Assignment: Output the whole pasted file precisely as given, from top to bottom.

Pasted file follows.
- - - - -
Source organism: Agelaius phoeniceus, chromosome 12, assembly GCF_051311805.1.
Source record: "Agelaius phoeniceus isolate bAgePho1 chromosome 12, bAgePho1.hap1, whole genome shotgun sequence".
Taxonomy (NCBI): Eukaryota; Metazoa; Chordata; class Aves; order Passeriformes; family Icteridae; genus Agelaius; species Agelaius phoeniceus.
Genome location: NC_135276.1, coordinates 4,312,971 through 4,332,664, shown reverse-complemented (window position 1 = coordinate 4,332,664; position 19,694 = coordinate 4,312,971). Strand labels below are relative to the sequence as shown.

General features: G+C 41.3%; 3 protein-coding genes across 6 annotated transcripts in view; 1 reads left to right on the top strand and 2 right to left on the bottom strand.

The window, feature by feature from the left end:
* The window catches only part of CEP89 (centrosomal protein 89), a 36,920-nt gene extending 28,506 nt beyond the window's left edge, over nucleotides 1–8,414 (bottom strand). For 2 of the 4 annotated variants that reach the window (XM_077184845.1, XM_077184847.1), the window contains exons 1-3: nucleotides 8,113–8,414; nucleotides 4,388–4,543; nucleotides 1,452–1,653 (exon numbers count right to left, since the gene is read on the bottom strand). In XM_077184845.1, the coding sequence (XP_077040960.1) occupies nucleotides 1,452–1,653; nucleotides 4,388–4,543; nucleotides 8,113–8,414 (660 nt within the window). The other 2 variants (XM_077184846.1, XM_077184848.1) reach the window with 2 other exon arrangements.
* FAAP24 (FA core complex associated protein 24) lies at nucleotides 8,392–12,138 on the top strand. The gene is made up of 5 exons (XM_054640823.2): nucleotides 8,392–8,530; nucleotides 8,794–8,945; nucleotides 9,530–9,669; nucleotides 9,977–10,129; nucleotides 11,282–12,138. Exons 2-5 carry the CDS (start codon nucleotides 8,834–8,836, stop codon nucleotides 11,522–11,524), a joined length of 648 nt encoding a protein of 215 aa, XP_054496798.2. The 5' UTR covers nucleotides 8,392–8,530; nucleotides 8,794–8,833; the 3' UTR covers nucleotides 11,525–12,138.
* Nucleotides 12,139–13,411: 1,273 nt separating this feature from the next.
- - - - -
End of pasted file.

Source organism: Agelaius phoeniceus, chromosome 12, assembly GCF_051311805.1.
Source record: "Agelaius phoeniceus isolate bAgePho1 chromosome 12, bAgePho1.hap1, whole genome shotgun sequence".
Taxonomy (NCBI): Eukaryota; Metazoa; Chordata; class Aves; order Passeriformes; family Icteridae; genus Agelaius; species Agelaius phoeniceus.
Genome location: NC_135276.1, coordinates 4,312,971 through 4,332,664, shown reverse-complemented (window position 1 = coordinate 4,332,664; position 19,694 = coordinate 4,312,971). Strand labels below are relative to the sequence as shown.

General features: G+C 41.3%; 3 protein-coding genes across 6 annotated transcripts in view; 1 reads left to right on the top strand and 2 right to left on the bottom strand.

The window, feature by feature from the left end:
* The window catches only part of CEP89 (centrosomal protein 89), a 36,920-nt gene extending 28,506 nt beyond the window's left edge, over nucleotides 1–8,414 (bottom strand). For 2 of the 4 annotated variants that reach the window (XM_077184845.1, XM_077184847.1), the window contains exons 1-3: nucleotides 8,113–8,414; nucleotides 4,388–4,543; nucleotides 1,452–1,653 (exon numbers count right to left, since the gene is read on the bottom strand). In XM_077184845.1, the coding sequence (XP_077040960.1) occupies nucleotides 1,452–1,653; nucleotides 4,388–4,543; nucleotides 8,113–8,414 (660 nt within the window). The other 2 variants (XM_077184846.1, XM_077184848.1) reach the window with 2 other exon arrangements.
* FAAP24 (FA core complex associated protein 24) lies at nucleotides 8,392–12,138 on the top strand. The gene is made up of 5 exons (XM_054640823.2): nucleotides 8,392–8,530; nucleotides 8,794–8,945; nucleotides 9,530–9,669; nucleotides 9,977–10,129; nucleotides 11,282–12,138. Exons 2-5 carry the CDS (start codon nucleotides 8,834–8,836, stop codon nucleotides 11,522–11,524), a joined length of 648 nt encoding a protein of 215 aa, XP_054496798.2. The 5' UTR covers nucleotides 8,392–8,530; nucleotides 8,794–8,833; the 3' UTR covers nucleotides 11,525–12,138.
* Nucleotides 12,139–13,411: 1,273 nt separating this feature from the next.